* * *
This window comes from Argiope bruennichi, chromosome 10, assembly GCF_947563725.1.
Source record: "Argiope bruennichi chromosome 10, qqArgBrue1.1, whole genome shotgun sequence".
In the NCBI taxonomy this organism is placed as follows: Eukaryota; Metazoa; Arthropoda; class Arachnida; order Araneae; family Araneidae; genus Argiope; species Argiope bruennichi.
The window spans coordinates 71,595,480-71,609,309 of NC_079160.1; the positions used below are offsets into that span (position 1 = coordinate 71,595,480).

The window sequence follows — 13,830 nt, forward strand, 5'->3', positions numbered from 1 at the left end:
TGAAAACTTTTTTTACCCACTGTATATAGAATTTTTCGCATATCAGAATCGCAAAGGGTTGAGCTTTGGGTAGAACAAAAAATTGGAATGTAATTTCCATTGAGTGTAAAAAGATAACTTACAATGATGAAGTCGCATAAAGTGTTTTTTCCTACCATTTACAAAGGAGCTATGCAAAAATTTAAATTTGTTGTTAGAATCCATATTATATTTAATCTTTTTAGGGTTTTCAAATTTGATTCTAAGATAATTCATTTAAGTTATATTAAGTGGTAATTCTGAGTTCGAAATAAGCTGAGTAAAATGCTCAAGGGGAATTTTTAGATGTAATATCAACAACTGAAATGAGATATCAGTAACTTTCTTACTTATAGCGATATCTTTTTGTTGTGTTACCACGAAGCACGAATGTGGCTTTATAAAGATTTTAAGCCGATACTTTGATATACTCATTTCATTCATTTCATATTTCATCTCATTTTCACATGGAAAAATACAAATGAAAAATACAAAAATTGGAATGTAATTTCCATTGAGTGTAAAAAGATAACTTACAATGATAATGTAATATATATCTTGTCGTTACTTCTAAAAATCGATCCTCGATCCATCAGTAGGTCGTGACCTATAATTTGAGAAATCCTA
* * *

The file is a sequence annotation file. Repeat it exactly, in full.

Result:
This window comes from Argiope bruennichi, chromosome 10, assembly GCF_947563725.1.
Source record: "Argiope bruennichi chromosome 10, qqArgBrue1.1, whole genome shotgun sequence".
In the NCBI taxonomy this organism is placed as follows: Eukaryota; Metazoa; Arthropoda; class Arachnida; order Araneae; family Araneidae; genus Argiope; species Argiope bruennichi.
The window spans coordinates 71,595,480-71,609,309 of NC_079160.1; the positions used below are offsets into that span (position 1 = coordinate 71,595,480).

The window sequence follows — 13,830 nt, forward strand, 5'->3', positions numbered from 1 at the left end:
TGAAAACTTTTTTTACCCACTGTATATAGAATTTTTCGCATATCAGAATCGCAAAGGGTTGAGCTTTGGGTAGAACAAAAAATTGGAATGTAATTTCCATTGAGTGTAAAAAGATAACTTACAATGATGAAGTCGCATAAAGTGTTTTTTCCTACCATTTACAAAGGAGCTATGCAAAAATTTAAATTTGTTGTTAGAATCCATATTATATTTAATCTTTTTAGGGTTTTCAAATTTGATTCTAAGATAATTCATTTAAGTTATATTAAGTGGTAATTCTGAGTTCGAAATAAGCTGAGTAAAATGCTCAAGGGGAATTTTTAGATGTAATATCAACAACTGAAATGAGATATCAGTAACTTTCTTACTTATAGCGATATCTTTTTGTTGTGTTACCACGAAGCACGAATGTGGCTTTATAAAGATTTTAAGCCGATACTTTGATATACTCATTTCATTCATTTCATATTTCATCTCATTTTCACATGGAAAAATACAAATGAAAAATACAAAAATTGGAATGTAATTTCCATTGAGTGTAAAAAGATAACTTACAATGATAATGTAATATATATCTTGTCGTTACTTCTAAAAATCGATCCTCGATCCATCAGTAGGTCGTGACCTATAATTTGAGAAATCCTA